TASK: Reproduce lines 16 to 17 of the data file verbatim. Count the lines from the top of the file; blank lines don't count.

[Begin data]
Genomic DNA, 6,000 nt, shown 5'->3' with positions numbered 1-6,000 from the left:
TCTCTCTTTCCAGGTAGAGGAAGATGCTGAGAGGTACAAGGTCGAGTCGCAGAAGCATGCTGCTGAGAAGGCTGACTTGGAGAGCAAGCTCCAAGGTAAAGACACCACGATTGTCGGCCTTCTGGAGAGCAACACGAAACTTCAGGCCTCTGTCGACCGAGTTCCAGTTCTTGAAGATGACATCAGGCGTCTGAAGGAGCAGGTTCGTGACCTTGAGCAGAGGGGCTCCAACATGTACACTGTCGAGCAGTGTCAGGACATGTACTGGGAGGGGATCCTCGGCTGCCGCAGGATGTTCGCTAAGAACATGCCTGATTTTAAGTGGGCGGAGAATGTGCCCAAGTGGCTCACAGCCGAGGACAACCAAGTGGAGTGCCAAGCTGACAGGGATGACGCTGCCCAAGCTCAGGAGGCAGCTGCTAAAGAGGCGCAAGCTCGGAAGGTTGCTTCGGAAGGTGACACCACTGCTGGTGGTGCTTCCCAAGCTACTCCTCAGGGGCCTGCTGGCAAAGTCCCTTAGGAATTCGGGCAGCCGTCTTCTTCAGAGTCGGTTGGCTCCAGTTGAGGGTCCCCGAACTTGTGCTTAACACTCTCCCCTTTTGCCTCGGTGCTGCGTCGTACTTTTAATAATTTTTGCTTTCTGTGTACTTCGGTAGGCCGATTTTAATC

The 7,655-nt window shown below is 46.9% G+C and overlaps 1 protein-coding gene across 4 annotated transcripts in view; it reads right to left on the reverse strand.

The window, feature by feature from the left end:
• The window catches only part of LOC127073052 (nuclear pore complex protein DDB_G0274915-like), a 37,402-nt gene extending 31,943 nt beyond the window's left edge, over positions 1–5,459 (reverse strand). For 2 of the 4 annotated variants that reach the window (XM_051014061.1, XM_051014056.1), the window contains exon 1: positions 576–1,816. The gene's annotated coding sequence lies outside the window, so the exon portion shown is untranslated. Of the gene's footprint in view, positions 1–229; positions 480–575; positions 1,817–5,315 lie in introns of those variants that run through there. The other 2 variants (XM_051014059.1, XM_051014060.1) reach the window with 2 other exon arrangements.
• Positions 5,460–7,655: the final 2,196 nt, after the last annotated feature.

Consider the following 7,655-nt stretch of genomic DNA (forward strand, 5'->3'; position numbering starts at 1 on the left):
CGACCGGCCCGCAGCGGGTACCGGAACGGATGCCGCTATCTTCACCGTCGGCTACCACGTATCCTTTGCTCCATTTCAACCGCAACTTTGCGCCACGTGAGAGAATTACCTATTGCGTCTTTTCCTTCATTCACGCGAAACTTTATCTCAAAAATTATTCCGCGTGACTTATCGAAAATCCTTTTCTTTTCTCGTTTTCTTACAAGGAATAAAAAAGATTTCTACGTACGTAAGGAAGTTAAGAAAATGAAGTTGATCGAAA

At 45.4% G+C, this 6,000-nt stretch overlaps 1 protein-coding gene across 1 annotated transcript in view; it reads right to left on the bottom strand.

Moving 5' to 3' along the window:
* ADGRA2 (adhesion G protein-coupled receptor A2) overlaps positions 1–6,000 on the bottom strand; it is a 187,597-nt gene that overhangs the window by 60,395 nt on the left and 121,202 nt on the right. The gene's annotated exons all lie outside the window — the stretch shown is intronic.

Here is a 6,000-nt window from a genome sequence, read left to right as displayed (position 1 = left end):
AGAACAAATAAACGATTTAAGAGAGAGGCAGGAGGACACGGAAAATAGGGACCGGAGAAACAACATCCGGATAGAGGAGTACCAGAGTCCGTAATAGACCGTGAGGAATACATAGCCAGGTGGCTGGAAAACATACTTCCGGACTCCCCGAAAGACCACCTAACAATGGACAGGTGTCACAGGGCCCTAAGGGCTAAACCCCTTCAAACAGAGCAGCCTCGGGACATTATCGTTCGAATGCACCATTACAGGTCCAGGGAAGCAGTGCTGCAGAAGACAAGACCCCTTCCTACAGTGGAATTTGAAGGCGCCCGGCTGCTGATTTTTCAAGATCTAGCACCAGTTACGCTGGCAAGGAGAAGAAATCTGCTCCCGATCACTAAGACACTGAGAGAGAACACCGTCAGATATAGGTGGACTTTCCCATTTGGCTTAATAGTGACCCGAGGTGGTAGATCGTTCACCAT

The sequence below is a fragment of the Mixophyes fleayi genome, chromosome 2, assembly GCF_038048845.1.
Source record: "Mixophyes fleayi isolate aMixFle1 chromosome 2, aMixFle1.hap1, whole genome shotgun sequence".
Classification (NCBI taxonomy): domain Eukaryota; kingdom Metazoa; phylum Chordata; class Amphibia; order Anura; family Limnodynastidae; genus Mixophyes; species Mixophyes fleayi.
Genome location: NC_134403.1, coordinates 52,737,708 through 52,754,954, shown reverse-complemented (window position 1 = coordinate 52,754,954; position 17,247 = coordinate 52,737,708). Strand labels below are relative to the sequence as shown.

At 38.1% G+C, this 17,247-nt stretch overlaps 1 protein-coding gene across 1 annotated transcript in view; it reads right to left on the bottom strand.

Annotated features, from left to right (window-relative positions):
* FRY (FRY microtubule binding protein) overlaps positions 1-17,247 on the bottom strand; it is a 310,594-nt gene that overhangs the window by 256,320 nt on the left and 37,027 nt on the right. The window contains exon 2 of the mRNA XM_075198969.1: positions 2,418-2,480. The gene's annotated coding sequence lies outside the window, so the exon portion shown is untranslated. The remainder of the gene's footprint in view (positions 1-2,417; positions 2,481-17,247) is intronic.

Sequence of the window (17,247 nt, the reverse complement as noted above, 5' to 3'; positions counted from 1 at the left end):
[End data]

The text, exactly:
Classification (NCBI taxonomy): domain Eukaryota; kingdom Metazoa; phylum Chordata; class Amphibia; order Anura; family Limnodynastidae; genus Mixophyes; species Mixophyes fleayi.
Genome location: NC_134403.1, coordinates 52,737,708 through 52,754,954, shown reverse-complemented (window position 1 = coordinate 52,754,954; position 17,247 = coordinate 52,737,708). Strand labels below are relative to the sequence as shown.